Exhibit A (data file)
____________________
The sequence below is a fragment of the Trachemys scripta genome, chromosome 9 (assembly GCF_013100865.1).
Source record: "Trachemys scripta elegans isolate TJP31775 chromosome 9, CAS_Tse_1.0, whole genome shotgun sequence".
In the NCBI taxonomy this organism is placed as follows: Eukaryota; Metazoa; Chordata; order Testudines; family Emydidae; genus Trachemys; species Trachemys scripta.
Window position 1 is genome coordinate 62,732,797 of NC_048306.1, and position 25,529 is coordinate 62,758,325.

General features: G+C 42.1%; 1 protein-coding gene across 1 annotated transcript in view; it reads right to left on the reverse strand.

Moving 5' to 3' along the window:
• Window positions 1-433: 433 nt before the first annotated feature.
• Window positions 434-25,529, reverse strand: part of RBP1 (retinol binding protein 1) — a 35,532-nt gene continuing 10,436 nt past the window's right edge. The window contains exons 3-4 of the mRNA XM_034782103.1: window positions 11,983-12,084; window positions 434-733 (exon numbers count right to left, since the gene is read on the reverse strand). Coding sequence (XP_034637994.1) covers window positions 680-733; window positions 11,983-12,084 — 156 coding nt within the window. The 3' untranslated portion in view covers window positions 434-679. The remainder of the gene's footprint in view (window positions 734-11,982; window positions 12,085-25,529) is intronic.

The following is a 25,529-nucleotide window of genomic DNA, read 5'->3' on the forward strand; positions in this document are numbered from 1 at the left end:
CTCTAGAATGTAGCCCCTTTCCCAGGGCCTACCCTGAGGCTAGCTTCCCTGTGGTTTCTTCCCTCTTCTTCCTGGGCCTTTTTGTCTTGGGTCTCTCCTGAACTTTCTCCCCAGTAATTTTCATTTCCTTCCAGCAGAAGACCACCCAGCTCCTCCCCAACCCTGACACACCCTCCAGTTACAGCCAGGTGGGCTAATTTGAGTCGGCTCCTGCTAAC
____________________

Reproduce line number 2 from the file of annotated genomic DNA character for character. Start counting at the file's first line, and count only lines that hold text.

Source record: "Trachemys scripta elegans isolate TJP31775 chromosome 9, CAS_Tse_1.0, whole genome shotgun sequence".